As we mused here a few days ago -- in a piece pointing out that deregulation had to begin somewhere -- Rome wasn't burned in a day. (According to the Roman historian Tacitus, the fire, in 64 A.D., actually burned for five and a half days.)
The Republican Study Committee, the caucus of the conservative members of the House of Representatives, has lighted a small fire by drawing up a list of proposed cuts described by an incensed Left, the crowd that always puts government first, as deep, dramatic, and radical. Veronique de Rugy of the Mercatus Center, however, points out, complete with graph, that the cuts will hardly make a dent in the federal deficit.
That may be true, but the collection of proposals is, nevertheless, the most breathtaking Washington had ever seen -- until Senator Rand Paul came along with a list of bigger cuts. Not since Ronald Reagan campaigned on abolishing the Department of Education -- you've seen the hole on Independence Avenue, haven't you? -- had anyone seriously proposed cutting the federal government.
It may be true that eliminating the subsidy for mohair will save, annually, only $1 million, and the USDA Sugar Program, only $14 million, and the International Fund for Ireland, only $17 million.
But those cuts are important for three reasons. They can lead to a change in the culture. They can introduce, if not complete, a lesson of shared sacrifice. And they may remind us that, for a while, we will have to go back to basics.
Central to America's financial good health is a change in Washington's culture. Many years ago, the libertarian economist Murray Rothbard proposed denationalizing the lighthouses, partially on the theory that a people debating the merits of denationalizing lighthouses would be less likely to nationalize the steel industry.
Changing America's culture, so that it will put its financial house in order, will be, distressingly, more challenging than winning World War II. At the height of that second great war, America had twelve million men and women in uniform, of whom seven million were overseas, in harm's way.
But before America's entry into that war, it was not apparent to everyone, certainly not to the 800,000 America Firsters, that America had a stake in the struggle being waged in Europe. Then early one December morning a man named Yamamoto made that thinking outmoded.
After Pearl Harbor, the nation knew it had a problem. And knew it would have to make sacrifices to solve it. And, for a time, it would have to go back to basics: America's superfluities would have to give way to support for its soldiers. In a moment, Admiral Yamamoto had changed America's culture.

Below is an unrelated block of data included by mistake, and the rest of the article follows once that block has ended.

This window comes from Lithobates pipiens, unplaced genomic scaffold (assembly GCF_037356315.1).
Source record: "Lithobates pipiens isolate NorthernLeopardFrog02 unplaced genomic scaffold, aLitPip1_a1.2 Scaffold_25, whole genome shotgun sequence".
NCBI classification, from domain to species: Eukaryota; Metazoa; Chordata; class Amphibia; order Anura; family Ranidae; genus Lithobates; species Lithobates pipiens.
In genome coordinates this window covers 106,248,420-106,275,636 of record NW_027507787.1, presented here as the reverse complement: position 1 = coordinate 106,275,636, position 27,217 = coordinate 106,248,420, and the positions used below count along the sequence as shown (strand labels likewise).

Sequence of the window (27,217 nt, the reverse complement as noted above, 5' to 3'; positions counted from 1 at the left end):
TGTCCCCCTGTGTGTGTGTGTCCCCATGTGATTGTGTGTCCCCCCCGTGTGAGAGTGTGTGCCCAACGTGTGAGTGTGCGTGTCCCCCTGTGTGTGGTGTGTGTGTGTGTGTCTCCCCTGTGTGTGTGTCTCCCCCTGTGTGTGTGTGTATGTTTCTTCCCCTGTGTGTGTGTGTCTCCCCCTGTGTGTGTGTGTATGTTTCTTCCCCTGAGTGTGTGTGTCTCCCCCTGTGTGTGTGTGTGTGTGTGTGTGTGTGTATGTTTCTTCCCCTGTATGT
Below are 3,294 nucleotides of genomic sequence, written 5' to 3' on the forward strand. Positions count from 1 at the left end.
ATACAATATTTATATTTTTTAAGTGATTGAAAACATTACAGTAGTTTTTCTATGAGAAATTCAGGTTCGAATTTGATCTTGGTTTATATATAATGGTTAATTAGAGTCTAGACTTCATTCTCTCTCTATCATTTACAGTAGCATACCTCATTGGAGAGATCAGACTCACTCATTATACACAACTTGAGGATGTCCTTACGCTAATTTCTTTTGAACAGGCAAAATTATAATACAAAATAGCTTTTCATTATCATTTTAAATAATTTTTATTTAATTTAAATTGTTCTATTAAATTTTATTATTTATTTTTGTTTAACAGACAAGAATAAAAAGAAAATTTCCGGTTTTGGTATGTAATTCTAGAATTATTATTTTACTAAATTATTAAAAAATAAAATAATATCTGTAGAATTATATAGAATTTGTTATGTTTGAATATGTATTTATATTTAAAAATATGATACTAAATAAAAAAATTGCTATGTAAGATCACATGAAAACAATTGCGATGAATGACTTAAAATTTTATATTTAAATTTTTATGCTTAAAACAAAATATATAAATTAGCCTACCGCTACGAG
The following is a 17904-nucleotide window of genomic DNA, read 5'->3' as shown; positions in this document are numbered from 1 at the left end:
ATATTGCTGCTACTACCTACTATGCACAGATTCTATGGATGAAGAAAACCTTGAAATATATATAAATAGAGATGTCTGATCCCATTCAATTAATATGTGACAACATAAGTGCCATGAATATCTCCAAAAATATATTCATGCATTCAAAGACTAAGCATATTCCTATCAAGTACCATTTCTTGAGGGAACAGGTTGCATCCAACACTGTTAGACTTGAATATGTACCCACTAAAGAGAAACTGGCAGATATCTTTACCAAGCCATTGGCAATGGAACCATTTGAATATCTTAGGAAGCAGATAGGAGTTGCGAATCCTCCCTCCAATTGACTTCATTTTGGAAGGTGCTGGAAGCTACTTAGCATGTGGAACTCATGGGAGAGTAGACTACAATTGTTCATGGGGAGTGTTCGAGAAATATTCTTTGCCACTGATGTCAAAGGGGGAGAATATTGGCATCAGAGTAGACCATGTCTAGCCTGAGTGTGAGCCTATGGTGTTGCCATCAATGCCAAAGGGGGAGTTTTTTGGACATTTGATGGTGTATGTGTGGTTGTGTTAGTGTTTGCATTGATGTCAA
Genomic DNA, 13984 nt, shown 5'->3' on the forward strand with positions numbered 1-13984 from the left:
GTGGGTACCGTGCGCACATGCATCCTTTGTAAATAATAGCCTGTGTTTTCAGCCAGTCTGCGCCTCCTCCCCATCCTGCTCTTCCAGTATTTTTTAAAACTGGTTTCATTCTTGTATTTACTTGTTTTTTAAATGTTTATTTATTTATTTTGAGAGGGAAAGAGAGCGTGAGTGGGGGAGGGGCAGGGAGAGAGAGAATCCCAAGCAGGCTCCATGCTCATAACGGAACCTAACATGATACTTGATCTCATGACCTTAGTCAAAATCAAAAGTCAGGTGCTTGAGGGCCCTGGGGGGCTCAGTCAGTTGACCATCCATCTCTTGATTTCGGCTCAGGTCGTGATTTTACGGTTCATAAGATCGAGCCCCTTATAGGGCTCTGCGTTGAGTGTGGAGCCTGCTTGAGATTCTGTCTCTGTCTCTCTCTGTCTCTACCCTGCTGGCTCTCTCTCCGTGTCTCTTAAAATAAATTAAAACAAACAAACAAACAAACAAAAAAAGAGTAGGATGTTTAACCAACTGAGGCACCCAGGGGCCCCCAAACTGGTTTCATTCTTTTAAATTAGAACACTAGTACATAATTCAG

No real progress toward averting the nation's coming fiscal disaster can be made without changing the culture of entitlements. And no real progress in cutting entitlements can be made without changing the culture of spending.
If we cannot eliminate the $167-million subsidy for the National Endowment for the Humanities, we cannot make changes in Social Security. If we cannot eliminate the Department of Energy's $530-million program of Weatherization Grants to states, we cannot make changes in Medicare.
And if we cannot make changes in Social Security and Medicare, we will go broke.
Unfortunately, the Republican Study Committee's culture-changing proposal, which also would eliminate the National Organic Certification Cost-Share Program, the Ready-to-Learn Television Program, and the death gratuity for members of Congress -- stop smiling this instant! -- can hardly be described as a "shared sacrifice" or "back to basics" proposal. Getting Americans to understand sacrificing and going back to basics may require leadership from the president. But as we saw in the State of the Union speech, it will not come from this president, tethered by youthful ideology untempered by experience, and that means we may have to wait six more years.
Even as the conservatives in the House of Representatives are listing cuts that will hardly make a dent in the federal deficit, the president, with the support of his Government Firsters, is planning additional spending that will hasten the day of financial reckoning. The inevitable day.
Inevitable because, as the economist Herbert Stein once famously said, "If something cannot go on forever, it will stop." Sooner or later our financial house will have to be put in order. If we don't do it ourselves, the Chinese may do it for us. Then will we learn what deep, dramatic, and radical really mean.
The Republican Study Committee has tried to start a fire. We cannot know now if it will succeed -- succeed in burning away the old ways and making way for new.
If it does not, then when the fire goes out, as it did in Rome after five and a half days, it will be cold. Cold enough, perhaps, finally -- but is this what we must hope for? -- to be, for the Government Firsters, a modern Yamamoto moment.
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